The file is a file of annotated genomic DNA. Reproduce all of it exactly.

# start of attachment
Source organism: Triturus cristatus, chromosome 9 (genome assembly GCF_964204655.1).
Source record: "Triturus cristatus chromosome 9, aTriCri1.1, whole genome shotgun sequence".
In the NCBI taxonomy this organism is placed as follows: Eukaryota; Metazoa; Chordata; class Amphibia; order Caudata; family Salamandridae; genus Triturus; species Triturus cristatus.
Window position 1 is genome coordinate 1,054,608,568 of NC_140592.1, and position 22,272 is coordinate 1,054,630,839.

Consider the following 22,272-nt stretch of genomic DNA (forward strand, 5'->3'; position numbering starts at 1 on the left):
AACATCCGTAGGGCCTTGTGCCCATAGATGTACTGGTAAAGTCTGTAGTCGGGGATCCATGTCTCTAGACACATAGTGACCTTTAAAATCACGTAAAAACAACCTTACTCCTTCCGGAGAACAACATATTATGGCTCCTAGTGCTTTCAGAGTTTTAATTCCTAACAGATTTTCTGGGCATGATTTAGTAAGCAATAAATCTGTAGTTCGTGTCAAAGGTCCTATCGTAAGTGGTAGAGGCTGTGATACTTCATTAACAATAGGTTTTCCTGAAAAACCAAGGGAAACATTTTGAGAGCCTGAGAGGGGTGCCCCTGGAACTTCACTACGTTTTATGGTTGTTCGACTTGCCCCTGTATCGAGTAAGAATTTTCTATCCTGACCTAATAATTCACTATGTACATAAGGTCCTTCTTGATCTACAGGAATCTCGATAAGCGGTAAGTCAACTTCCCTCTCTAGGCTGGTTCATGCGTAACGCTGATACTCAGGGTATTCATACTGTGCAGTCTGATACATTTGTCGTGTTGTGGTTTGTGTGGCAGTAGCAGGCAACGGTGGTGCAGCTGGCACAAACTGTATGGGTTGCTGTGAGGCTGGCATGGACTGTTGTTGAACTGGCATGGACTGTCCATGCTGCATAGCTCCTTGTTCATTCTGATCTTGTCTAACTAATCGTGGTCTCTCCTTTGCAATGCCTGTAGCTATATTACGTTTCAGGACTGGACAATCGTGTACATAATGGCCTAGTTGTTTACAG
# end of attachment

Source organism: Triturus cristatus, chromosome 9 (genome assembly GCF_964204655.1).
Source record: "Triturus cristatus chromosome 9, aTriCri1.1, whole genome shotgun sequence".
In the NCBI taxonomy this organism is placed as follows: Eukaryota; Metazoa; Chordata; class Amphibia; order Caudata; family Salamandridae; genus Triturus; species Triturus cristatus.
Window position 1 is genome coordinate 1,054,608,568 of NC_140592.1, and position 22,272 is coordinate 1,054,630,839.

Consider the following 22,272-nt stretch of genomic DNA (forward strand, 5'->3'; position numbering starts at 1 on the left):
AACATCCGTAGGGCCTTGTGCCCATAGATGTACTGGTAAAGTCTGTAGTCGGGGATCCATGTCTCTAGACACATAGTGACCTTTAAAATCACGTAAAAACAACCTTACTCCTTCCGGAGAACAACATATTATGGCTCCTAGTGCTTTCAGAGTTTTAATTCCTAACAGATTTTCTGGGCATGATTTAGTAAGCAATAAATCTGTAGTTCGTGTCAAAGGTCCTATCGTAAGTGGTAGAGGCTGTGATACTTCATTAACAATAGGTTTTCCTGAAAAACCAAGGGAAACATTTTGAGAGCCTGAGAGGGGTGCCCCTGGAACTTCACTACGTTTTATGGTTGTTCGACTTGCCCCTGTATCGAGTAAGAATTTTCTATCCTGACCTAATAATTCACTATGTACATAAGGTCCTTCTTGATCTACAGGAATCTCGATAAGCGGTAAGTCAACTTCCCTCTCTAGGCTGGTTCATGCGTAACGCTGATACTCAGGGTATTCATACTGTGCAGTCTGATACATTTGTCGTGTTGTGGTTTGTGTGGCAGTAGCAGGCAACGGTGGTGCAGCTGGCACAAACTGTATGGGTTGCTGTGAGGCTGGCATGGACTGTTGTTGAACTGGCATGGACTGTCCATGCTGCATAGCTCCTTGTTCATTCTGATCTTGTCTAACTAATCGTGGTCTCTCCTTTGCAATGCCTGTAGCTATATTACGTTTCAGGACTGGACAATCGTGTACATAATGGCCTAGTTGTTTACAG